“Slip and falls” and “trip and falls” are some of the most common types of premises liability cases. Each year, many people suffer Traumatic Brain Injuries, Post-concussive Syndrome, spinal cord injuries, and broken bones due to the negligence of a business or institution. Still, the insurance companies have made a mockery of these claims.
A slip and fall or trip and fall claim exists when an owner fails to maintain their premises in a safe manner. The law is clear that property owners and landlords must keep their property reasonably safe.
The degree of care a property owner must exercise depends on the reason the visitor is on the property. In some instances the property owner has an obligation to fix the hazard or protect the visitor from the injury; at other times, the property owner only needs to warn of the hazard.
Some premises (slip and fall / trip and fall) claims that are most common are:
- Failure to remove foreign objects on the floor
- Failure to repair defects on their property
- Failure to appropriately design their premises
- Failure to warn of dangerous conditions on property
- Failure to properly remove ice, snow or water
Georgia case law states that a person who goes onto someone else's property “must use all senses to discover and avoid hurtful things.” However, a person on another's property “is not obliged to inspect the premises to discover latent defects, nor even to observe patent defects.” Also, a person on another's property need not look “continuously in all directions [to exercise ordinary care for personal safety]”.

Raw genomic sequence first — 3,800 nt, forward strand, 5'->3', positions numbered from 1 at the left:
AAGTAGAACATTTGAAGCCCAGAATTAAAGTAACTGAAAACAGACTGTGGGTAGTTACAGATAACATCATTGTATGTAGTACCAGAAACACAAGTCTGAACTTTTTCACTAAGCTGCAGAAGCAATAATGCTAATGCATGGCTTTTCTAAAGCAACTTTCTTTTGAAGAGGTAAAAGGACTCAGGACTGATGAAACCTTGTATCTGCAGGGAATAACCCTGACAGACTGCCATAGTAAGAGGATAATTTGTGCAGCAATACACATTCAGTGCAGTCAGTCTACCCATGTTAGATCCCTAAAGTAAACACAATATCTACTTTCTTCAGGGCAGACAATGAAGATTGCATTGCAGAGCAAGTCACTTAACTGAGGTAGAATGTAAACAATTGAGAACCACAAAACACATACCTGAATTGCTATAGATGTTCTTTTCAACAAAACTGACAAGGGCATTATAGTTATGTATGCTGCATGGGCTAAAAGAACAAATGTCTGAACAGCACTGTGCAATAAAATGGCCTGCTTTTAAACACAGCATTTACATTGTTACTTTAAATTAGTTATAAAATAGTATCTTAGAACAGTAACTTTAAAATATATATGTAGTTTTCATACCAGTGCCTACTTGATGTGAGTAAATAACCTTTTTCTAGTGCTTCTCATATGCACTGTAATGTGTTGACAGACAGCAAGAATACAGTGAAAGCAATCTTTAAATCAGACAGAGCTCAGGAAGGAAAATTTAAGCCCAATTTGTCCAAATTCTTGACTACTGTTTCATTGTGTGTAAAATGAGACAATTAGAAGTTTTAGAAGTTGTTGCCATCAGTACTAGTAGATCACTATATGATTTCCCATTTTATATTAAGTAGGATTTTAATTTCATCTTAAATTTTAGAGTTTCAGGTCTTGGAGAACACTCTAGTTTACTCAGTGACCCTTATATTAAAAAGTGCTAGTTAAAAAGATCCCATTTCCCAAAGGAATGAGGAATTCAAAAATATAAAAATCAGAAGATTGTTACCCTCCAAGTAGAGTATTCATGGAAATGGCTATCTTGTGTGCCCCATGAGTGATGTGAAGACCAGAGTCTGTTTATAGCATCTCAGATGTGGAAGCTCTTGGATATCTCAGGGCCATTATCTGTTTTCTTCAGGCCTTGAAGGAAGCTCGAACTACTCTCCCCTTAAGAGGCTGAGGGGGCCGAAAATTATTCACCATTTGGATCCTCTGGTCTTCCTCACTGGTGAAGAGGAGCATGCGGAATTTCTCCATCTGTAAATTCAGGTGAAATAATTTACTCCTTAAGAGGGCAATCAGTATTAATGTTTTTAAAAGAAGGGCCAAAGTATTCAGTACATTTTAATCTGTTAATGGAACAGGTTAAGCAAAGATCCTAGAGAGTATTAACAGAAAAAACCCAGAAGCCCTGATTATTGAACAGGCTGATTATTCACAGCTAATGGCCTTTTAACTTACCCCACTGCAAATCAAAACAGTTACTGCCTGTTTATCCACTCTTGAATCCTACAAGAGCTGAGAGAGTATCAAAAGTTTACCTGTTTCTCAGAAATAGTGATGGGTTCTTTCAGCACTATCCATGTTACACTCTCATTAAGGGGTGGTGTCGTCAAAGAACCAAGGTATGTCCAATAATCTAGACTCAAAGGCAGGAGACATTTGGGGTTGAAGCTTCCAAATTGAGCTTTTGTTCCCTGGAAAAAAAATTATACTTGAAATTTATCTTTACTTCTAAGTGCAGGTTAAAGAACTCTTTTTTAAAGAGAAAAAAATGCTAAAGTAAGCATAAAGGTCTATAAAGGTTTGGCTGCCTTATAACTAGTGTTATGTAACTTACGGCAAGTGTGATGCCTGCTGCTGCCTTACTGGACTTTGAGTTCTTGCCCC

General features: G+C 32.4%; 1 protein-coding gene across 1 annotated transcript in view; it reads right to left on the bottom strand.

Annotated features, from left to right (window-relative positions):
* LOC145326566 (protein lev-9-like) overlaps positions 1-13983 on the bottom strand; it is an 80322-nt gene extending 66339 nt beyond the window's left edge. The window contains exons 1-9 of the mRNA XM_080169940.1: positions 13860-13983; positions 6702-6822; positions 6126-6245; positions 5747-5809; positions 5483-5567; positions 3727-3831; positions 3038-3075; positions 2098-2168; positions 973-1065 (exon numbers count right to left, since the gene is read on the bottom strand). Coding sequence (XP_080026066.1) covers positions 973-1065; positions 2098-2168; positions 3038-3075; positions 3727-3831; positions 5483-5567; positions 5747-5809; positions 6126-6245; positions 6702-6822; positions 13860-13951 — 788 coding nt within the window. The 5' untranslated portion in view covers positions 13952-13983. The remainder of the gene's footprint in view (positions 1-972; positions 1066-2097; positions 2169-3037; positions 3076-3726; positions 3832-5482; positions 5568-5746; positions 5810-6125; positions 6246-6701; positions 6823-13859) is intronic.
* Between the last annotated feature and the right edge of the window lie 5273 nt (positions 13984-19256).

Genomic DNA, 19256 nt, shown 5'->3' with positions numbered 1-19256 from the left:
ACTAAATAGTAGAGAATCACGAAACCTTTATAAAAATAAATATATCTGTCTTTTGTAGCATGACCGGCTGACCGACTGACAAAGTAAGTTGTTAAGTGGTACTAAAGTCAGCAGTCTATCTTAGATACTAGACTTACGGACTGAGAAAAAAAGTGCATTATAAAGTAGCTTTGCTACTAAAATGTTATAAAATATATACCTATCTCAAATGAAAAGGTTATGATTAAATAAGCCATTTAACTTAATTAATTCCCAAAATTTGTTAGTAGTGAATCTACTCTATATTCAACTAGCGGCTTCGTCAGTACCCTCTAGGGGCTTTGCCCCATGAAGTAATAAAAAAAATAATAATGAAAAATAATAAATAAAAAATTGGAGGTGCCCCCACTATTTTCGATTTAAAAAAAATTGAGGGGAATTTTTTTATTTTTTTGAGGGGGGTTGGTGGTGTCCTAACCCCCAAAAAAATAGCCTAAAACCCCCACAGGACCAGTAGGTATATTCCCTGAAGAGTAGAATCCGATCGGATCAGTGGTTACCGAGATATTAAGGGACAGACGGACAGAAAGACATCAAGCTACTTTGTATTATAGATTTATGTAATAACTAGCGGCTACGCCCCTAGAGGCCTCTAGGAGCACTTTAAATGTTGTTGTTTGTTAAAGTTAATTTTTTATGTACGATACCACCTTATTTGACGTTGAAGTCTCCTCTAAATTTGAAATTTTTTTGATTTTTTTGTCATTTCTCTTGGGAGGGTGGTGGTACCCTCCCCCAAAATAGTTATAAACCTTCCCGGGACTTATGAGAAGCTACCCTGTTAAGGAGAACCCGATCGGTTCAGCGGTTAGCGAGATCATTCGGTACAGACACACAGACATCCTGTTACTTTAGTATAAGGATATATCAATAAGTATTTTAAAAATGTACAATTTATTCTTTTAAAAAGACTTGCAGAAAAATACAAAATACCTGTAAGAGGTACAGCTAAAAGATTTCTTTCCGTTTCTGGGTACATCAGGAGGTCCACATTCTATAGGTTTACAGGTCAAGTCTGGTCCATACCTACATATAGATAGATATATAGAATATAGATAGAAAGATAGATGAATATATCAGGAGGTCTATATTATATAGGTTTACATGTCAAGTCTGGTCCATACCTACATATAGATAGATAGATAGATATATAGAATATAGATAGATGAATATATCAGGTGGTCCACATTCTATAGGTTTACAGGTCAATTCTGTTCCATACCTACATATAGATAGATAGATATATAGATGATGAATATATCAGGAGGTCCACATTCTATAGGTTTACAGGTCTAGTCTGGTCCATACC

Under Georgia law, the real questions for these matters are:
1. Who has superior knowledge of the hazard, the injured person, or the owner of the premises?
2. Should the owner have known or did the owner know of the hazard?
Let's look at one example. If it is raining outside and a person enters a business and slips five feet from the door, clearly the person should have known the floor would be wet. Therefore, that person would not have a good claim against the owner of the building. However, the store should be protecting the inside of the building. So, if the person instead slipped in the back of the store, rather than at the rainy entrance, then that person may have a claim against the owner of the premises.
If you do suffer an injury from a slip and fall or trip and fall, it is very important that you know what caused you to slip or trip. Take a picture or even take with you what made you fall. If you do not know what caused the fall, you may not have a claim.
Slip and fall and trip and fall cases, and other premises liability cases, can be complicated. It takes an experienced, dependable, and dedicated attorney to prove that an owner had prior knowledge of the hazard.